CEO won’t seek reappointment following allegations of racism, homophobia at Canadian Museum for Human Rights

By | June 18, 2020

The CEO of the Canadian Museum for Human Rights in Winnipeg says he will not be seeking reappointment when his term ends this August.

John Young made the announcement to staff at the museum in an email obtained by CBC News Thursday afternoon.

It comes after numerous allegations about racism and homophobia at the museum surfaced online in recent weeks from former employees.

On Thursday, CBC News reported current and former employees of the museum said management would sometimes ask staff not to show any gay content on tours at the request of certain guests, including religious school groups.

“The idea that the museum has been intentionally hiding LGBTQ2* content from visitors is particularly painful,” Young said in his email to staff Thursday.

“While this is not the museum’s policy, clearly there have been instances that are at odds with our ‘come and see approach.’ That is a failure on our part, and as the head of the museum, accountability for these shortcomings at the museum lie on my shoulders, and I acknowledge the consequences that follow from that.”

The employees who spoke to CBC said the practice was common for at least two years, and in one case a staff member from the LGBT community was asked to physically block a same-sex marriage display from a passing group.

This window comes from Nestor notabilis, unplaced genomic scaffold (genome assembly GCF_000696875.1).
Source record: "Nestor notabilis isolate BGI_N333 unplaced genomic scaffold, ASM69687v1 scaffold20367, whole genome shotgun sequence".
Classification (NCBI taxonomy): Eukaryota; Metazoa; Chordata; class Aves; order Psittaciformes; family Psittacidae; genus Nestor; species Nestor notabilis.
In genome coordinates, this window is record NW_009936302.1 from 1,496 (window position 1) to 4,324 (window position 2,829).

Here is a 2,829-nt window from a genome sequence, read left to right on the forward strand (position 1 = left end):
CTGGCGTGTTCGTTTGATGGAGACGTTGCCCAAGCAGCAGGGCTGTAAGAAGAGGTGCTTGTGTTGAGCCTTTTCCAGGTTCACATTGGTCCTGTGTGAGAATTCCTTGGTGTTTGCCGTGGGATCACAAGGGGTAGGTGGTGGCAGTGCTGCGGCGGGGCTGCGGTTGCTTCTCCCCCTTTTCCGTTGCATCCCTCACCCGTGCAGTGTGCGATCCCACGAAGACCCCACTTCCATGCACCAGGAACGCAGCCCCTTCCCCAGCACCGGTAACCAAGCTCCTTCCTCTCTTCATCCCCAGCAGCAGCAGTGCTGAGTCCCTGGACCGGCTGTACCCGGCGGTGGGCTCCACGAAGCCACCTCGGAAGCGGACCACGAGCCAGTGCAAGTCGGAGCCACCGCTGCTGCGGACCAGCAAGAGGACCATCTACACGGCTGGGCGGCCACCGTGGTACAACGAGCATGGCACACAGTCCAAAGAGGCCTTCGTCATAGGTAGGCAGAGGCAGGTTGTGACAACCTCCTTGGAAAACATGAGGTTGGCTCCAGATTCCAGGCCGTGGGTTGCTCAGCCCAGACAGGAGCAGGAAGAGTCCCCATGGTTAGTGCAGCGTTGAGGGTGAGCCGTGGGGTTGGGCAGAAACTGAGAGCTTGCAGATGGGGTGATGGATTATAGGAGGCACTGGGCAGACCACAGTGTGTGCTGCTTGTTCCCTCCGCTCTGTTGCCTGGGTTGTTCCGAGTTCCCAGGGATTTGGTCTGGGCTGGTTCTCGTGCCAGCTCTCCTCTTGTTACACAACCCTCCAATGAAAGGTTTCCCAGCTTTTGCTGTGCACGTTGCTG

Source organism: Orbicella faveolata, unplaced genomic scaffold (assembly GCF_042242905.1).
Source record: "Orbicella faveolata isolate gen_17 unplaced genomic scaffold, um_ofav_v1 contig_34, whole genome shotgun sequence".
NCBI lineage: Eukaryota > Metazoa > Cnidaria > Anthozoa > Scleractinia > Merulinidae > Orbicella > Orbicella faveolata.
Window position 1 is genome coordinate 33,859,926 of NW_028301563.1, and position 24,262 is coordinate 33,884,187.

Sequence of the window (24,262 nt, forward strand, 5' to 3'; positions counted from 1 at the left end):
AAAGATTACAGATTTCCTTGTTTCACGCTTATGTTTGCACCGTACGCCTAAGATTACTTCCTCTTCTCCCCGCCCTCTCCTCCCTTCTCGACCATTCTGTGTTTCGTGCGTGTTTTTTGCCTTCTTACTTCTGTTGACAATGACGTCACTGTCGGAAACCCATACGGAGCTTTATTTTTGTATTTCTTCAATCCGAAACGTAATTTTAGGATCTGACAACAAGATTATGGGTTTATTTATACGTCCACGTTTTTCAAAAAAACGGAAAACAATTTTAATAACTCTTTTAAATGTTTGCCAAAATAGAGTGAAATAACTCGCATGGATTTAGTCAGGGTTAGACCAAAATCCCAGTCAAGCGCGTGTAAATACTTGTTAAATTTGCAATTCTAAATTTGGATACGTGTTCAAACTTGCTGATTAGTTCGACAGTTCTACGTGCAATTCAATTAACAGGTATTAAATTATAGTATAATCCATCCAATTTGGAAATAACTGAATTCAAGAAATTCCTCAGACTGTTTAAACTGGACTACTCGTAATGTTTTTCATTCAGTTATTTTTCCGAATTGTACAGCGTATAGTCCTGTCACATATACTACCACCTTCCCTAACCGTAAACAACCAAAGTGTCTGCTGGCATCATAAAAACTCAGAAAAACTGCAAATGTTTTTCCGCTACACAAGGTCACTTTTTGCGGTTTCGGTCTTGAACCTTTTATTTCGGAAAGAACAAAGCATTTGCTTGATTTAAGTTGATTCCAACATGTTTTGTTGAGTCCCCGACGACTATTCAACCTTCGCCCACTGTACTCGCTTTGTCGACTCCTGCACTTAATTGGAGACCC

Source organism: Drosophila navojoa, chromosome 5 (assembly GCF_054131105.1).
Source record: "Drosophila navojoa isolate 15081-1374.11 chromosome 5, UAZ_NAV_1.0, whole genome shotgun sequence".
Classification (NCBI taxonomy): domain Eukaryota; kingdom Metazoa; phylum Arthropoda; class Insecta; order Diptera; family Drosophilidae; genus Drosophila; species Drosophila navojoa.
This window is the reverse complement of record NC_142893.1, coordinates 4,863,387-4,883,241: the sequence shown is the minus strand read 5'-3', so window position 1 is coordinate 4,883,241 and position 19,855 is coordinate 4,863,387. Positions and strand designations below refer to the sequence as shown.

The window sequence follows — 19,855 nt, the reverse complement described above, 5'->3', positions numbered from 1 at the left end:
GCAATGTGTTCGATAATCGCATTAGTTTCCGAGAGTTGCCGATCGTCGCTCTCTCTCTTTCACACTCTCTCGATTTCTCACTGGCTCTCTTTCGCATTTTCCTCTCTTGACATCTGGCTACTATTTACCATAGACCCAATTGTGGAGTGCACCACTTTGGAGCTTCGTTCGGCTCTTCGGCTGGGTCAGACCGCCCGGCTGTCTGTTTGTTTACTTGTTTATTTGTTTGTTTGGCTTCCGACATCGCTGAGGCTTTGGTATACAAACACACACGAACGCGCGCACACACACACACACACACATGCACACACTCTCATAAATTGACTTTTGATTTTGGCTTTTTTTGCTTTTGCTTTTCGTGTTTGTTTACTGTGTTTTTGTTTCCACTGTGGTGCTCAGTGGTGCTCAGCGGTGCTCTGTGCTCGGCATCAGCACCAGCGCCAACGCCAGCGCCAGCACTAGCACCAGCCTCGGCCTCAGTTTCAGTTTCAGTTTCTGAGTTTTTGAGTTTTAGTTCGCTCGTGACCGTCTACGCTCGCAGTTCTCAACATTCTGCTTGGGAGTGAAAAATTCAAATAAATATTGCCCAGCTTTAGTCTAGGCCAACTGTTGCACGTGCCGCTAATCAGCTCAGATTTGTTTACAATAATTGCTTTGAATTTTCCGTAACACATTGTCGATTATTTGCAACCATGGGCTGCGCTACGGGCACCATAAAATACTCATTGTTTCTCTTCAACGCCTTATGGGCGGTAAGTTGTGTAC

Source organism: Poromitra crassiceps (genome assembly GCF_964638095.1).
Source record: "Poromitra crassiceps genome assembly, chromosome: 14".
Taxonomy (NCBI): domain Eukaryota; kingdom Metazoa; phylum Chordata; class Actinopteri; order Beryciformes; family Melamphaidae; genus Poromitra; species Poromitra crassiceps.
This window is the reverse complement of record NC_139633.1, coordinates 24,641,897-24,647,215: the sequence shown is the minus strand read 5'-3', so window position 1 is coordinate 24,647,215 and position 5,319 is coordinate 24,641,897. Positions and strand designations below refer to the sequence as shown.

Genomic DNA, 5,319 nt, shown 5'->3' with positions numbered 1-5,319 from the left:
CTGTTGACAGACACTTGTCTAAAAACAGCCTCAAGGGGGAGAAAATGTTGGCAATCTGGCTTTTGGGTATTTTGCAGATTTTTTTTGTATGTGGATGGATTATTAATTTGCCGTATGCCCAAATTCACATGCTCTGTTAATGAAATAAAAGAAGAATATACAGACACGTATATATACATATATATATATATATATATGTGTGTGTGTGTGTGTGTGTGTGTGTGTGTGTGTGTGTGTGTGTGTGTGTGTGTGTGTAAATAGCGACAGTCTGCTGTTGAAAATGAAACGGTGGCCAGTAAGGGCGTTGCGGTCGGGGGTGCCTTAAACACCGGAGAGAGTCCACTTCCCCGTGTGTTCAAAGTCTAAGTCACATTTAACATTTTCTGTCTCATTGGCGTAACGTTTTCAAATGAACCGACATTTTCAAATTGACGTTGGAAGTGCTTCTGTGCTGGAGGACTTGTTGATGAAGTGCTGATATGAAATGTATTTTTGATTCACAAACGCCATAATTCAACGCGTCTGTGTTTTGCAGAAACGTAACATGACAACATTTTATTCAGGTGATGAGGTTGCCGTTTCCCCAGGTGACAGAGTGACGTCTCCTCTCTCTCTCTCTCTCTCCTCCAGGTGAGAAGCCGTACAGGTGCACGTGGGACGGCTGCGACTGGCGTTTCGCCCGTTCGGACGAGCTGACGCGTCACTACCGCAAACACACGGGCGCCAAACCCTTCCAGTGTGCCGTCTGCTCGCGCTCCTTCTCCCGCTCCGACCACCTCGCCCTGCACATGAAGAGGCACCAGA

The museum confirmed that from January 2015 until the middle of 2017, schools and classes could make a request for content to be excluded. That included stories about diverse sexual orientations and gender identities.

Young said he’s discussed his decision with Federal Heritage Minister Steven Guilbeault and will stay on until the end of his term to help support the transition ahead.

Late Thursday, former Winnipeg mayor Glen Murray announced his resignation from the board of Friends of the Canadian Museum for Human Rights.

“I’ve resigned from the Board of Friends of #CMHR over this betrayal of its mandate & all of us who worked hard to see it built & whose stories of overcoming hate are told within its walls,” Murray wrote on Twitter.

“Shocked there is no public apology or outreach to communities.”

Young has been at the museum since August 2015. 

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